2022 Articles
Volume 4 Issue 2

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News media and psilocybin research: what is the public told?

Elizabeth O’Connell, RN, BSN; Katya Lavine, BA; Edward Feller, MD

Volume 4 Issue 2

Viewpoint

Abstract:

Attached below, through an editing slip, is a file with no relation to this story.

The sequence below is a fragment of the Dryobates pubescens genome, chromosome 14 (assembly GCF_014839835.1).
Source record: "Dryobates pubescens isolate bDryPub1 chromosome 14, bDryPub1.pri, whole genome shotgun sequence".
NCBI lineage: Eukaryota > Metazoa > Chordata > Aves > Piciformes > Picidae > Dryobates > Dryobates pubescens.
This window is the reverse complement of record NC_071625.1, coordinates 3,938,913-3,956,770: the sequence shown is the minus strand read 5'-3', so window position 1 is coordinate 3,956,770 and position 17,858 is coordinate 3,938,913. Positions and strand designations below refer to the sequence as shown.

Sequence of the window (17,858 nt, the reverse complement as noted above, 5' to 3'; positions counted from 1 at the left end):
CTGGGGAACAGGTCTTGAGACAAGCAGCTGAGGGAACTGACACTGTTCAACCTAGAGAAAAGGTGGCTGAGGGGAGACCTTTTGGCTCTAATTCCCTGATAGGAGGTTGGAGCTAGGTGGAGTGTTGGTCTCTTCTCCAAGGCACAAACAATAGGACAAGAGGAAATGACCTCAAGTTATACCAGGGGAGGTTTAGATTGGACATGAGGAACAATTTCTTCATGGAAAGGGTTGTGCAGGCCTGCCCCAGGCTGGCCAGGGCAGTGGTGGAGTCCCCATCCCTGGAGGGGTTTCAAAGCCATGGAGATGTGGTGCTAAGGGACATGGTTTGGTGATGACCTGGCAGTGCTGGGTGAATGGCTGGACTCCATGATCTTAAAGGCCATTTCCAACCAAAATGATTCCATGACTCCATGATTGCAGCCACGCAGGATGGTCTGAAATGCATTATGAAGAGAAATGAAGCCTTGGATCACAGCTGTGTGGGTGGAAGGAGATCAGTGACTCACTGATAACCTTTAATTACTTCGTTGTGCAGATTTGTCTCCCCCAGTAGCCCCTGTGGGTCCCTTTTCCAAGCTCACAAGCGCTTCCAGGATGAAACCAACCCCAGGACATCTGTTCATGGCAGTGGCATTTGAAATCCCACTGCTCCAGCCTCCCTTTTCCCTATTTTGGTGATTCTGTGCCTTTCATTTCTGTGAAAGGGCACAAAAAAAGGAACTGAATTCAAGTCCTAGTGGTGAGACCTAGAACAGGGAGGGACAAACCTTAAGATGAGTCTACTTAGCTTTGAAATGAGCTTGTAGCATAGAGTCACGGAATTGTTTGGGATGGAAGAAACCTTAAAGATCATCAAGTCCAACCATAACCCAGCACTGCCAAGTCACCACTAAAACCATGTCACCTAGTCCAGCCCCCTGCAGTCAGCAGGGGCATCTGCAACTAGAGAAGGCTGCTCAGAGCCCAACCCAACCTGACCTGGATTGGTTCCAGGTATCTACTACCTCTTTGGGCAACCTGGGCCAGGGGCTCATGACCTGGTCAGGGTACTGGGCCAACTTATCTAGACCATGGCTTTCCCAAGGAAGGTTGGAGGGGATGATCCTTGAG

There is a renaissance of research into how psychedelics, including psilocybin, can be a viable treatment for certain psychiatric illnesses. However, psychedelics have a troubled history with the media and public opinion leading to legal restrictions that have limited research for decades. This study is a descriptive analysis of how contemporary psilocybin research is portrayed across a large volume of American print news sources. U.S. print news stories mentioning psilocybin for the fifteen-year period of October 1, 2006, until October 1, 2021, using both Nexis Uni and ProQuest databases were identified. The full text of resulting news items (1121) and identified articles that cited original psilocybin research for the same fifteen-year period for final analysis (46), corresponding to 29 peer-reviewed research publications cited, were all reviewed. From each news item, the following characteristics were extracted: 1. Characteristics of psilocybin as a therapeutic (clinical application, safety claims, potential harm, legal status, mechanism of action); 2. Characteristics of psilocybin research in news items (number of publications cited, limitations, funding sources, safety measures), 3. General characteristics of news items (personal story, author or expert interview, commercial possibilities and costs, history in indigenous cultures). Nearly all articles analyzed (98%) mentioned a specific clinical application of psilocybin, with depression being the most frequently mentioned (74%), followed by anxiety and/or fear (59%), and post-traumatic stress disorder (PTSD) and/or trauma (46%). About half of the articles (48%) included a personal anecdote about psilocybin use, with 100% of the anecdotes having a positive connotation. One-quarter of the analyzed articles (26%) commented on the safety of psilocybin, and 41% mentioned potential harms. The majority (76%) of articles mentioned the legal status of psilocybin. In discussing research, the articles most frequently commented on the study sample size (61%) and least frequently commented on the age, sex, gender, and/or race of the participants in the study/studies (9%). Only one article in our analysis (2%) discussed race and racism surrounding psilocybin use. Despite a minority of articles (9, or 20%) commenting on the commercial potential of psilocybin, attitudes toward the market potential tended to be more negative in earlier articles (2012-2018) and more positive in more recent articles (2020-2021). With the resurgence of research and public interest in psilocybin and its complex history, it is essential to look at how the media portrays this topic and how these narratives might influence perception, policy, funding, and future research. Examining articles from the U.S. news media represents just one area of study. Further research is warranted to examine the evolving discussion of psilocybin and related research in television, radio, social media, and other platforms. KEYWORDS: Psilocybin, media, public discourse